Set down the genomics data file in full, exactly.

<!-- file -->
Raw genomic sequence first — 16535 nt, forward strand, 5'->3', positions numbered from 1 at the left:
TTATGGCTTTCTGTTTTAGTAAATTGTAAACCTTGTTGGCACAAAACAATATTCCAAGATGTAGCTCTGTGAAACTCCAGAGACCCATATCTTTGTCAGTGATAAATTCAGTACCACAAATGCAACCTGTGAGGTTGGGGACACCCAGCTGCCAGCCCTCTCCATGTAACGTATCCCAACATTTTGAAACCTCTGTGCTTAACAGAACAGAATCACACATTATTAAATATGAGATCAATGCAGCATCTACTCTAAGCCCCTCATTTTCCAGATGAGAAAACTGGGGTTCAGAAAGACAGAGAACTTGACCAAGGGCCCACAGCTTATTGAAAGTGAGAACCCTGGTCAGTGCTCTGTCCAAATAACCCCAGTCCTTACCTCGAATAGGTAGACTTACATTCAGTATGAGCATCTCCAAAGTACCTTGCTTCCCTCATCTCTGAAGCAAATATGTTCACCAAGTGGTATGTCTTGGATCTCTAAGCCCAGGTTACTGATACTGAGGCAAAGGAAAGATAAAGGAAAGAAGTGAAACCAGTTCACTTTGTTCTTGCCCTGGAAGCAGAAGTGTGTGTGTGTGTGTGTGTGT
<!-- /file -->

Raw genomic sequence first — 16535 nt, forward strand, 5'->3', positions numbered from 1 at the left:
TTATGGCTTTCTGTTTTAGTAAATTGTAAACCTTGTTGGCACAAAACAATATTCCAAGATGTAGCTCTGTGAAACTCCAGAGACCCATATCTTTGTCAGTGATAAATTCAGTACCACAAATGCAACCTGTGAGGTTGGGGACACCCAGCTGCCAGCCCTCTCCATGTAACGTATCCCAACATTTTGAAACCTCTGTGCTTAACAGAACAGAATCACACATTATTAAATATGAGATCAATGCAGCATCTACTCTAAGCCCCTCATTTTCCAGATGAGAAAACTGGGGTTCAGAAAGACAGAGAACTTGACCAAGGGCCCACAGCTTATTGAAAGTGAGAACCCTGGTCAGTGCTCTGTCCAAATAACCCCAGTCCTTACCTCGAATAGGTAGACTTACATTCAGTATGAGCATCTCCAAAGTACCTTGCTTCCCTCATCTCTGAAGCAAATATGTTCACCAAGTGGTATGTCTTGGATCTCTAAGCCCAGGTTACTGATACTGAGGCAAAGGAAAGATAAAGGAAAGAAGTGAAACCAGTTCACTTTGTTCTTGCCCTGGAAGCAGAAGTGTGTGTGTGTGTGTGTGTGT